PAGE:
Limited natural resources and international statutory requirements increase the demand on highly efficient machinery and transportation means. New energy-saving mobility concepts require design optimization through downsizing of components. Component downsizing can be performed either by structural optimization or by substituting heavy materials with light-weight ones providing high strength to density ratios.
In the automotive industry the light-weight alloys aluminum and magnesium are preferred, with aluminum as the major alloy partner. Special interest lays on the specific properties of aluminum, namely good strength to density ratio, high strength up to 500 MPa, reliable corrosion resistance and relatively high Young’s Modulus. Due to these properties, aluminum alloys are gaining more and more importance in applications such as drive line, suspension and chassis components.
To jump on this technology train, the PWK division of MacLean-Fogg Component Solutions formed a single ball joint from aluminum (patent pending) by a cold extrusion process based on a comparable SBJ steel part.
By changing the material of the cold forging process from steel to aluminum several parameters were taken into account:
Select aluminum alloys
Bar stock from direct or indirect extrusion process
Raw part geometry: flat cylindrical or cylindrical with concave cavities
Heat treatment condition: untreated, soft-annealed, or quenched and artificially aged
Several lubrication variables
Surface condition of the forming tools: polishing direction, surface quality
Heat treatment after cold forging: quenched and artificially aged, meeting minimum hardness requirements
The process sequence was similar to the serial production of the steel part, but with a significant difference that a heat treatment (quenched and artificially aged) must be carried out to achieve the required tensile strength.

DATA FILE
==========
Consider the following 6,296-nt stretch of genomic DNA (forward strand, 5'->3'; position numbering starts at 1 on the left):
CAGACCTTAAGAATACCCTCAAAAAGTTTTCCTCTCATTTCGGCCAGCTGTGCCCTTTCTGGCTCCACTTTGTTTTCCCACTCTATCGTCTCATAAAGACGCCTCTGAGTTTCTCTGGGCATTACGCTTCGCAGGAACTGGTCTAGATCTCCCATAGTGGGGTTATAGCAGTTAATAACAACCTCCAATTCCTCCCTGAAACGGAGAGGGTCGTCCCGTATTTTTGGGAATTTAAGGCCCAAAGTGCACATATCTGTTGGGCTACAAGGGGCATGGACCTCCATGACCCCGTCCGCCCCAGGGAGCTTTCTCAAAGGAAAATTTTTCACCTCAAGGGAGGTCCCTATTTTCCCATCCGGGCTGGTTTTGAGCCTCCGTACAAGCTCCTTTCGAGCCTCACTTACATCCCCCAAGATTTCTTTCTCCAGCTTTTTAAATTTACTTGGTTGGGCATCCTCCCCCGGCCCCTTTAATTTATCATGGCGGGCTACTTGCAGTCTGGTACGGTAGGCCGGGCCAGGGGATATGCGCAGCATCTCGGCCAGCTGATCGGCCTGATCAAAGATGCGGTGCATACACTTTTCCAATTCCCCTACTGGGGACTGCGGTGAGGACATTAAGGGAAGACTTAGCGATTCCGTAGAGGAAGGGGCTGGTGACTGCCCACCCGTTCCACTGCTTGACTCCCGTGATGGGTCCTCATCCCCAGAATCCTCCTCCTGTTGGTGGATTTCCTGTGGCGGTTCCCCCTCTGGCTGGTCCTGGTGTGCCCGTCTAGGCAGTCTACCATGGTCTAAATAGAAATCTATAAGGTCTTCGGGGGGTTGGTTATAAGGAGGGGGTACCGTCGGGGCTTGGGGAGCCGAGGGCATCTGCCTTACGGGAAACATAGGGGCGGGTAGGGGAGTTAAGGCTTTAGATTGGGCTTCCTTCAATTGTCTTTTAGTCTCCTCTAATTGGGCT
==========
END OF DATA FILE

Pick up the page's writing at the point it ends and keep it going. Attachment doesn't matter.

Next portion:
During the tests the heat treatment condition of the raw parts showed an enormous influence on formability. Forging quenched and aged raw parts lead to insufficient form filling, internal and surface damage. Using untreated raw parts formability increased but complete form filling could not be achieved. Only the soft-annealed raw parts showed sufficient formability and were therefore used for further testing.
Another important parameter was lubrication. Only one type of lubrication system led to flawless samples. The other lubrication systems that were considered failed due to the occurrence of cracks.
Using the optimum test parameters that were defined, flawless SBJs could be produced. They were examined by our laboratory which analyzed dimensional accuracy, heat treatment condition and mechanical properties.
In microscopy, typical grain orientation with grain refinement was detected, which leads to higher fatigue strength compared to machined or casted samples. Furthermore, the influence of the bar stock extrusion process can be identified by longitudinal stretched grain structure.
With the know-how that was gained, we were able to deliver flawless SBJs to our customer for further testing, machining operations and to implement the part into the assembly.
PWK achieved positive feedback from the customer considering part quality and mechanical properties. Recently, our further research and development has been concentrating on additional applications.
Expect more expert content from our linkage and suspension engineering team in this experts section coming soon!
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